Vernal conjunctivitis is an inflammatory eye condition that affects the conjunctiva and eyelids. The inflammation of the conjunctiva is chronic, severe and persistent. It affects both eyes and worsens from seasonal flares after exposure to an allergen. This condition usually begins in childhood and resolves around puberty, but it may also continue into adulthood.
Vernal conjunctivitis is most often seen in individuals with West African and Mediterranean descent. It occurs more commonly in hot climates and has a higher frequency among young men.
If you suffer from vernal conjunctivitis, you may suffer from severe light sensitivity (photophobia) and itching. You may also complain of droopy eyelids, eyelid spasms
and a sensation of something stuck in your eye. Your eyelid skin and margins may be normal. Often the mucosa of the underside of the upper lid is heaped into giant bumps of mucosal tissue referred to as cobblestones or papillae. Unlike allergic conjunctivitis in which the discharge is clear and very liquidy, you will often have a thick sticky string-like mucous discharge that may need to be removed manually from time to time.
Diagnosis of vernal conjunctivitis is based on the presentation of typical symptoms. You may have an allergy history or a family history of allergy. Identification and avoidance of relevant allergen(s) is extremely important. Allergy skin testing is the most sensitive method to determine potential sensitivity to particular allergens.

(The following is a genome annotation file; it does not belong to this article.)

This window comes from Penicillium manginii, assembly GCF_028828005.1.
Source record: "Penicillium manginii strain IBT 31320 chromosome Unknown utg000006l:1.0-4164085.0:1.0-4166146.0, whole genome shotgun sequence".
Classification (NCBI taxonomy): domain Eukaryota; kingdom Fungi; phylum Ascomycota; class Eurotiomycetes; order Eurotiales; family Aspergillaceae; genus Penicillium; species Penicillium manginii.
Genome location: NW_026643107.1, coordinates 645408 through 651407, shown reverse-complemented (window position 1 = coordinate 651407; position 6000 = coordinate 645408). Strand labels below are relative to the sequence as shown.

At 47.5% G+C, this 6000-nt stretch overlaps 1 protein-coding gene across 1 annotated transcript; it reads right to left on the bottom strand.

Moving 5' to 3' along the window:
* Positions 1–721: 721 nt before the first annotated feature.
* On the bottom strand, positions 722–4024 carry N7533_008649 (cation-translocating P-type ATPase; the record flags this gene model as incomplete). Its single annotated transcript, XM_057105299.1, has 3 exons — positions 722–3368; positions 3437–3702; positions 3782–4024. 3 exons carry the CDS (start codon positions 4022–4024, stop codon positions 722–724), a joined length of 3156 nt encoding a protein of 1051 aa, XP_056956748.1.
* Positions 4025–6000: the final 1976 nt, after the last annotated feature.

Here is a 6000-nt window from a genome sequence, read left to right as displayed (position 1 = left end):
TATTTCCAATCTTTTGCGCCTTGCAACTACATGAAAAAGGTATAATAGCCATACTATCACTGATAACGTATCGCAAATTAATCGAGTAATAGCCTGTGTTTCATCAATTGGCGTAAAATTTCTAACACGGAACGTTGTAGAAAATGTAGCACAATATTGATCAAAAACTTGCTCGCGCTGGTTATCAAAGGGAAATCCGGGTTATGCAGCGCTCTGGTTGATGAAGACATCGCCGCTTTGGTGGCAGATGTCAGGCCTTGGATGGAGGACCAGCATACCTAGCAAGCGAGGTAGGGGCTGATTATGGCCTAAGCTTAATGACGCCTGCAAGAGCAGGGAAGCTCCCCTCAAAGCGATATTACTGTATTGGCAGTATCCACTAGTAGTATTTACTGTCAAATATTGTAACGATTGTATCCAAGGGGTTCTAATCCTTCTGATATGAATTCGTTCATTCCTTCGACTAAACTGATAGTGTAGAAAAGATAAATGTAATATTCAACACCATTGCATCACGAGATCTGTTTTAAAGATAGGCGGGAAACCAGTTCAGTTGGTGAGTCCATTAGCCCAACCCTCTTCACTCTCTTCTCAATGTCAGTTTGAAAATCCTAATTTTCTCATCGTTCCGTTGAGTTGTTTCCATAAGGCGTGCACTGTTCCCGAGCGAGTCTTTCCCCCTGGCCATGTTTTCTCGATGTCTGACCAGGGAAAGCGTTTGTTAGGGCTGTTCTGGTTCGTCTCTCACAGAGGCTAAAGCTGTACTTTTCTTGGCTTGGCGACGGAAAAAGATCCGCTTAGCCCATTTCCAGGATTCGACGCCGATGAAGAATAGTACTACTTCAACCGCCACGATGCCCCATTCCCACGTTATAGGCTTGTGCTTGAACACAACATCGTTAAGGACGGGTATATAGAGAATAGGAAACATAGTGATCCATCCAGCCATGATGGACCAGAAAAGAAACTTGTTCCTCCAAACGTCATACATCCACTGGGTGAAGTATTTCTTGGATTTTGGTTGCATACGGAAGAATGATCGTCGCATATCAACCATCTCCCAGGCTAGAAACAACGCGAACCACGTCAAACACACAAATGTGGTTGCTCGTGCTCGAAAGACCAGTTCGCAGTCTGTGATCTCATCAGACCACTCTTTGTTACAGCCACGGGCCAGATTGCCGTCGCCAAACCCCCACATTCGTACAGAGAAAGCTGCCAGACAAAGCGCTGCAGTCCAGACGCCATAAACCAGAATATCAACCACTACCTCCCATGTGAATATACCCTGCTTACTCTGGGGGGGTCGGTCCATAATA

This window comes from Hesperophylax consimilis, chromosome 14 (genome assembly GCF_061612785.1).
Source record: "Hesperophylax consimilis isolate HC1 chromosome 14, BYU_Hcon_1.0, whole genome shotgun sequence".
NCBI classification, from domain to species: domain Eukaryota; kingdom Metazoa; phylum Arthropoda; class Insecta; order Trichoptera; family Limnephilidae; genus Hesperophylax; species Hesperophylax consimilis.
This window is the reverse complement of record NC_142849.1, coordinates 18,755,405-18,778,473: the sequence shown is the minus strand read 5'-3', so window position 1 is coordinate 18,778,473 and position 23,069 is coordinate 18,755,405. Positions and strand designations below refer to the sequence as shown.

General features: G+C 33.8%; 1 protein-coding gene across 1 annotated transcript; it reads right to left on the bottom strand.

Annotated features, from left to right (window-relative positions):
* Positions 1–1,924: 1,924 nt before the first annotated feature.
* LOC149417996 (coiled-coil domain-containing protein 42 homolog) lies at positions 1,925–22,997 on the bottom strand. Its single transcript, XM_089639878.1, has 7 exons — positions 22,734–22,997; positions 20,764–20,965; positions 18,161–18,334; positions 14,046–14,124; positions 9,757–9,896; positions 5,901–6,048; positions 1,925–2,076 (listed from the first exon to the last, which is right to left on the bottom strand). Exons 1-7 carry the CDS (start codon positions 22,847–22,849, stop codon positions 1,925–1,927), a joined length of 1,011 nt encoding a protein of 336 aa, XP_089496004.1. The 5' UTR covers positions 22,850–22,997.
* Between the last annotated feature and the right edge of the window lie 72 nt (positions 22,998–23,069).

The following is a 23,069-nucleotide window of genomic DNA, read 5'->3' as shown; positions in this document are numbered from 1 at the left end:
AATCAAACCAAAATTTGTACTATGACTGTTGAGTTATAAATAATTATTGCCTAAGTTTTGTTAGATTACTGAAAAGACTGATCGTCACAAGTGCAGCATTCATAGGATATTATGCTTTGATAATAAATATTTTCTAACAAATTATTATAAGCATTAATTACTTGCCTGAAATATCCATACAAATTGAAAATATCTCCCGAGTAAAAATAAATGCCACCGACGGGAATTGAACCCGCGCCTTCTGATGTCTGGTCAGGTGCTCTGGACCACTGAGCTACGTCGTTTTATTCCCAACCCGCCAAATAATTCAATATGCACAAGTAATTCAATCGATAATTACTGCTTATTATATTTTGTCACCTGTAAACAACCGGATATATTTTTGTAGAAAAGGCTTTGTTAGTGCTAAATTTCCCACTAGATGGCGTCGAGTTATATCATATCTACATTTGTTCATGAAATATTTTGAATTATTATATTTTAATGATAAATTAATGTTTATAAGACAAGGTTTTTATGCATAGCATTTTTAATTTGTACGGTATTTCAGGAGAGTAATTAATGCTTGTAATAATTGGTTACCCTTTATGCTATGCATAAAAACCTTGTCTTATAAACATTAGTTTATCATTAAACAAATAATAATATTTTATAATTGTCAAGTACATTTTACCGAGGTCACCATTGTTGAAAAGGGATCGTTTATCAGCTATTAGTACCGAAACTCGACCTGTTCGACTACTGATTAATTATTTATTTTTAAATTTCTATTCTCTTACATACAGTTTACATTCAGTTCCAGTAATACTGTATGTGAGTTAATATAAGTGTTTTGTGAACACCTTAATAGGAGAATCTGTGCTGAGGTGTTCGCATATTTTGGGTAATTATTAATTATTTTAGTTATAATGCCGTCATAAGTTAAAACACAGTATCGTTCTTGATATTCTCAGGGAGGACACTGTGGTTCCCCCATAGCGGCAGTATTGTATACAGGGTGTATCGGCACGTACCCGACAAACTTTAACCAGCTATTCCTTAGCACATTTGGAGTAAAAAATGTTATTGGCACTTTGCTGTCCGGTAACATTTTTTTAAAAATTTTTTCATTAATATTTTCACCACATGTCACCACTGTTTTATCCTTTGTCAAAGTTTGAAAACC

- Environmental controls for environmental allergens at home, school, or in the work environment identified as triggering symptoms
- When environmental allergen controls prove inadequate in the management of symptoms, consider the following medications:
- Topical antihistamines, decongestants and mast cell stabilizers or dual acting mast cell stabilizers and antihistamines are helpful, but they may take some time for optimal effect.
- In severe cases, a burst of oral corticosteroids or frequent application of topical corticosteroids is needed to relieve unbearable symptoms. Prolonged use of corticosteroids should be avoided because of their association with the complication of glaucoma and/or cataracts.
- Topical cyclosporin A may be useful in severe cases.
- Complication of corneal ulceration may require a combination of antibiotics, corticosteroid ointment and a gauze pressure dressing over the eye.
- Immunotherapy (allergy injections) should be considered to lower your sensitivity to known allergens.